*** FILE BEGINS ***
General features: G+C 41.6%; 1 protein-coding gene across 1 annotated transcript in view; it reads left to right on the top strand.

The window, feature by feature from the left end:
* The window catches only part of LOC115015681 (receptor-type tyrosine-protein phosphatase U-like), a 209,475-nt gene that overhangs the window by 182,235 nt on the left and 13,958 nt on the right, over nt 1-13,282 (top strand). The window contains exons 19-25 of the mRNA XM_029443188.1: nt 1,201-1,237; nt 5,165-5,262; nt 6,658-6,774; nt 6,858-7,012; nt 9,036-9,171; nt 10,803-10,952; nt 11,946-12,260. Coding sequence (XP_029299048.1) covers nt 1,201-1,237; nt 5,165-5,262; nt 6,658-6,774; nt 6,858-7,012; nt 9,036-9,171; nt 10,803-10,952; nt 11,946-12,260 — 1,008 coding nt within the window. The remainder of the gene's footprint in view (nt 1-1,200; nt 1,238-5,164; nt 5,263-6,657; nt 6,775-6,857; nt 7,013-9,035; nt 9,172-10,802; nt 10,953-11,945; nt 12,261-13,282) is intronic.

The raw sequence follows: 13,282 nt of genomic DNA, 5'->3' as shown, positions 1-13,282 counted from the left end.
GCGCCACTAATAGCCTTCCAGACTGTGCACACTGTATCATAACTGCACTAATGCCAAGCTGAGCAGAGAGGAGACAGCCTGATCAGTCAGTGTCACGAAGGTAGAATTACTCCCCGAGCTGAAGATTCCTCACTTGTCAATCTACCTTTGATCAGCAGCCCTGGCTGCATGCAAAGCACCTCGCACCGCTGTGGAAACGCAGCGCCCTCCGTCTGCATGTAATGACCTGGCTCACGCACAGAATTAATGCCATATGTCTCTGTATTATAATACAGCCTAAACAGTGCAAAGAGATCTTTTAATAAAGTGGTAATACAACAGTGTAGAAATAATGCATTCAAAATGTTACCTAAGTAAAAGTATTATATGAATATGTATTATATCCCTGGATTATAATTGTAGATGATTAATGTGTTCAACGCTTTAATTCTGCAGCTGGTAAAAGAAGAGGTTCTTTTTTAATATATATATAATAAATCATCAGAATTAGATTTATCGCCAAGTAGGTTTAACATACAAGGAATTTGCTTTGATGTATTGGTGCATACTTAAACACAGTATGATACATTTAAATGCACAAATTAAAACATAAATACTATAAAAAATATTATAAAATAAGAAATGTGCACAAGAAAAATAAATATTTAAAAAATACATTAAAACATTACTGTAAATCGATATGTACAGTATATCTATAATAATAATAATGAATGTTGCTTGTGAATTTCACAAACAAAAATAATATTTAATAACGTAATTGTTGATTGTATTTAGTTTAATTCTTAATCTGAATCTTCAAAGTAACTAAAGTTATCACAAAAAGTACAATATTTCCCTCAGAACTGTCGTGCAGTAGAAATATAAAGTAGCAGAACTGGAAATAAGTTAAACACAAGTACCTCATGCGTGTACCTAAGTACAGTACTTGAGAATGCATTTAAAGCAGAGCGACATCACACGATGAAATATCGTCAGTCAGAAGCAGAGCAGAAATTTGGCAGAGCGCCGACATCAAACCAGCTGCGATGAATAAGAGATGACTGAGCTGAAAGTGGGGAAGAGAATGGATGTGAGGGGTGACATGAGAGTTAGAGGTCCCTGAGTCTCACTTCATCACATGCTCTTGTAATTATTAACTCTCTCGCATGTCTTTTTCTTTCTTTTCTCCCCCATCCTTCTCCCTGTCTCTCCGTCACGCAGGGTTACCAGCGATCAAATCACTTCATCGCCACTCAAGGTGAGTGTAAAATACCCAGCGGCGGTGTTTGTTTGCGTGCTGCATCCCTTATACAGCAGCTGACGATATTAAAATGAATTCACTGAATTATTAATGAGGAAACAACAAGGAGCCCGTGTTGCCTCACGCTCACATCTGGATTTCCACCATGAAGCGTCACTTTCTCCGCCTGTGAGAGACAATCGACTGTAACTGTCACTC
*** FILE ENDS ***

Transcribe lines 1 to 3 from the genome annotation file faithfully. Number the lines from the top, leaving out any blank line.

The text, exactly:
General features: G+C 41.6%; 1 protein-coding gene across 1 annotated transcript in view; it reads left to right on the top strand.

The window, feature by feature from the left end:
* The window catches only part of LOC115015681 (receptor-type tyrosine-protein phosphatase U-like), a 209,475-nt gene that overhangs the window by 182,235 nt on the left and 13,958 nt on the right, over nt 1-13,282 (top strand). The window contains exons 19-25 of the mRNA XM_029443188.1: nt 1,201-1,237; nt 5,165-5,262; nt 6,658-6,774; nt 6,858-7,012; nt 9,036-9,171; nt 10,803-10,952; nt 11,946-12,260. Coding sequence (XP_029299048.1) covers nt 1,201-1,237; nt 5,165-5,262; nt 6,658-6,774; nt 6,858-7,012; nt 9,036-9,171; nt 10,803-10,952; nt 11,946-12,260 — 1,008 coding nt within the window. The remainder of the gene's footprint in view (nt 1-1,200; nt 1,238-5,164; nt 5,263-6,657; nt 6,775-6,857; nt 7,013-9,035; nt 9,172-10,802; nt 10,953-11,945; nt 12,261-13,282) is intronic.